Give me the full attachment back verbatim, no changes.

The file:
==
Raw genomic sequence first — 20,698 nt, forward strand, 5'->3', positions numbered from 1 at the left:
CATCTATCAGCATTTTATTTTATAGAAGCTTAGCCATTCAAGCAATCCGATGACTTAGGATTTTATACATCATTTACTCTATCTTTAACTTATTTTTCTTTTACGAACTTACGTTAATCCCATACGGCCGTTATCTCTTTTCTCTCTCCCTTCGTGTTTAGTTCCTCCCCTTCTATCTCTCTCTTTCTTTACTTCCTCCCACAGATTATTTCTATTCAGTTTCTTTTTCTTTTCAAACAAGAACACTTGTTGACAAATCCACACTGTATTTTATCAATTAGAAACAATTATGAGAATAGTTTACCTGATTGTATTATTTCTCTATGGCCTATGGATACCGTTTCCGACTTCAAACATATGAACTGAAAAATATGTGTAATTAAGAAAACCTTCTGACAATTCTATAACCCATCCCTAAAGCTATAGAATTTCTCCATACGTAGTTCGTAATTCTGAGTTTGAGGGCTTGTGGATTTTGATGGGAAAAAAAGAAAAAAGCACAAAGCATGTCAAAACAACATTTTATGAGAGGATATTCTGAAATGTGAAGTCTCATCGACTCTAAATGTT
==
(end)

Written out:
Raw genomic sequence first — 20,698 nt, forward strand, 5'->3', positions numbered from 1 at the left:
CATCTATCAGCATTTTATTTTATAGAAGCTTAGCCATTCAAGCAATCCGATGACTTAGGATTTTATACATCATTTACTCTATCTTTAACTTATTTTTCTTTTACGAACTTACGTTAATCCCATACGGCCGTTATCTCTTTTCTCTCTCCCTTCGTGTTTAGTTCCTCCCCTTCTATCTCTCTCTTTCTTTACTTCCTCCCACAGATTATTTCTATTCAGTTTCTTTTTCTTTTCAAACAAGAACACTTGTTGACAAATCCACACTGTATTTTATCAATTAGAAACAATTATGAGAATAGTTTACCTGATTGTATTATTTCTCTATGGCCTATGGATACCGTTTCCGACTTCAAACATATGAACTGAAAAATATGTGTAATTAAGAAAACCTTCTGACAATTCTATAACCCATCCCTAAAGCTATAGAATTTCTCCATACGTAGTTCGTAATTCTGAGTTTGAGGGCTTGTGGATTTTGATGGGAAAAAAAGAAAAAAGCACAAAGCATGTCAAAACAACATTTTATGAGAGGATATTCTGAAATGTGAAGTCTCATCGACTCTAAATGTT